Such heavy material is wrapped up in the band’s most ambitious songwriting. The absence of Cliff Lee Burton, whose compositional sophistication pushed even the rawest Metallica tracks into elaborate, contrapuntally compelling directions, could have spelled doom for the group’s swelling musicianship. Instead, the group’s fourth album is their most intricately structured. Just listen to the multiple movements of the title track and the band’s flawless transitions between them; the group’s slam back into the riff at the end of Kirk Hammett’s solo is one of the most thrilling, crushing moments in the history of heavy metal. “To Live Is to Die,” built on some fragments being worked out by Burton before his death, keeps the intensity of a Metallica instrumental but shows the band adding mournful dynamics that mark their first attempt to process the grief over their friend’s death. Then, of course, there’s the war epic “One,” which begins with a sparse, plunging guitar pattern, building and ebbing as its existential horror crests into outbursts of anguish that fade into morphine-dream lulls before all hell breaks loose as Hammett manages to split the difference between agony and rage in his solo as Hetfield, Newsted and Ulrich gallop underneath.
As great as the album remains, the remaster will settle none of the long-standing grousing over Newsted’s bass. Yet this deluxe set does, at last, offer justice for Jason; it simply lies among the copious bonus material. As with the other deluxe editions issued by the band, the discs of demo recordings are mostly curios. Here, however, one can hear the band before the final mixing would create the album’s trademark, controversial sound. Hetfield’s guitar, not yet down-tuned into Newsted’s range, leaves some space for the bass to come through with pounding, gurgling intensity, confirming that Newsted was merely tracking along with the melody but suggesting that his brunt energy could have lent the finished product some added punch.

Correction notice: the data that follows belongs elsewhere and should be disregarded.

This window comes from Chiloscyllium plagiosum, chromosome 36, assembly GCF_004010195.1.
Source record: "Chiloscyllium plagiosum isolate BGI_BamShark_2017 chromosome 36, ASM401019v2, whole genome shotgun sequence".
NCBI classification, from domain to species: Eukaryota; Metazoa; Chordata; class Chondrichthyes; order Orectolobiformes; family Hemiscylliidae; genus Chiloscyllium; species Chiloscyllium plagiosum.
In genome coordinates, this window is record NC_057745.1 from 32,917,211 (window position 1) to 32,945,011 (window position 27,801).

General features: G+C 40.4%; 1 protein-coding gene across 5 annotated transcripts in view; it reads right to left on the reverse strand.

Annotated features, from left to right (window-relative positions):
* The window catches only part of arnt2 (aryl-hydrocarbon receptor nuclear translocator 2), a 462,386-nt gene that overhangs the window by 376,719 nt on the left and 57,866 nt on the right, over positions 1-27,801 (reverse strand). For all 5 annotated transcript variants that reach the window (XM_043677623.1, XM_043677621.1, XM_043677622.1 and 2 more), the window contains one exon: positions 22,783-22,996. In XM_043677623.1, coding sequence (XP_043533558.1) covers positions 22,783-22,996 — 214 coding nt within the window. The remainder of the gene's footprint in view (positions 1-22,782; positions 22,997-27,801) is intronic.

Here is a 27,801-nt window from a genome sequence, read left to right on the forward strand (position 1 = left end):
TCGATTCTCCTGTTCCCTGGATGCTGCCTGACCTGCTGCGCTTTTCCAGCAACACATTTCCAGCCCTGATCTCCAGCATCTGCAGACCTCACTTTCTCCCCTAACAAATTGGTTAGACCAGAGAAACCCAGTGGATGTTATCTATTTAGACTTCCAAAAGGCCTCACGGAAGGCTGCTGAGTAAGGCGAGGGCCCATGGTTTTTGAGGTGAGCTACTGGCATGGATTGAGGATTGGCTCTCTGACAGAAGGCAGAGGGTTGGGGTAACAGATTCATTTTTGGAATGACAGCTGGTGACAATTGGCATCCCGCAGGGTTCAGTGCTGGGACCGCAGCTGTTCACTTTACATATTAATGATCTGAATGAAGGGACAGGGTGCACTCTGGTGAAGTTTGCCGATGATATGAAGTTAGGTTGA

Most especially, Newsted comes in loud and clear on the live recordings, which mark a significant improvement from previous box set concert material in the professional soundboard recordings of the Damaged Justice Tour. All of the prior Metallica reissues have come with soundboard-sourced recordings, but the primitive taping methods used left most of the included live material sounding murky and distant, with only a few conveying the deep low end of the band’s sound. But the Damaged Justice tour found the band fully, definitively breaking through in America, with a go-for-broke decision to book the group in arenas paying off wildly with increasingly devoted crowds as the album climbed the charts. With access to better venues and more audio equipment, the group finally started to be documented in earnest, and the very worst recordings here rival some of the better ones on previous sets in terms of sound fidelity.